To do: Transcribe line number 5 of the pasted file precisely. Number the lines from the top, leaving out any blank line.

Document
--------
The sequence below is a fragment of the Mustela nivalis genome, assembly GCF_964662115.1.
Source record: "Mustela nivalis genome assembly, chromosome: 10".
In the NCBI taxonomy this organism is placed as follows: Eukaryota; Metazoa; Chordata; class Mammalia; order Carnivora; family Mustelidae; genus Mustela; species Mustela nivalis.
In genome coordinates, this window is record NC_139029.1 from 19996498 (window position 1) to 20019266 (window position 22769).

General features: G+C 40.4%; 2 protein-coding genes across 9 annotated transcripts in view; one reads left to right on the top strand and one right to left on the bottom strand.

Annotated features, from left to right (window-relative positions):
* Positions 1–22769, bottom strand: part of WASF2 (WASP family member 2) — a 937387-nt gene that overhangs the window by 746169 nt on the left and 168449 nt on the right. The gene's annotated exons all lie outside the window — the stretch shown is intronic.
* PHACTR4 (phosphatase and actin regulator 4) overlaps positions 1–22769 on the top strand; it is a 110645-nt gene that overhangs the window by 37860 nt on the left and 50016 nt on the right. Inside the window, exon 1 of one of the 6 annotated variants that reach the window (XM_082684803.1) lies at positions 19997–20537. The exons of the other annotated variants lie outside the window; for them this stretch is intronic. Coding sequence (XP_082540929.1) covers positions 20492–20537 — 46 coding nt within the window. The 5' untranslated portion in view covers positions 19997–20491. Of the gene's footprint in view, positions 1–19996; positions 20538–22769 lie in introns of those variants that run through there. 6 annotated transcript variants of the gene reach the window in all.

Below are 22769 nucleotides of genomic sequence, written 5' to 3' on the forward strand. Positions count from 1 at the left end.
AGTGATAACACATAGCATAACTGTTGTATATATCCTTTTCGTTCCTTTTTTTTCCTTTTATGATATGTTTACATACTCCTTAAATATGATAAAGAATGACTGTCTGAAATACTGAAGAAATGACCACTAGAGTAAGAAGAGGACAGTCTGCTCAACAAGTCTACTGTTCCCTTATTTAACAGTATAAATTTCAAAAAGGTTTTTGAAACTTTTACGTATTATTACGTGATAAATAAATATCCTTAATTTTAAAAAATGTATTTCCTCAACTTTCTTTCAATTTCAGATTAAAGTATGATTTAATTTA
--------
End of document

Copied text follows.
General features: G+C 40.4%; 2 protein-coding genes across 9 annotated transcripts in view; one reads left to right on the top strand and one right to left on the bottom strand.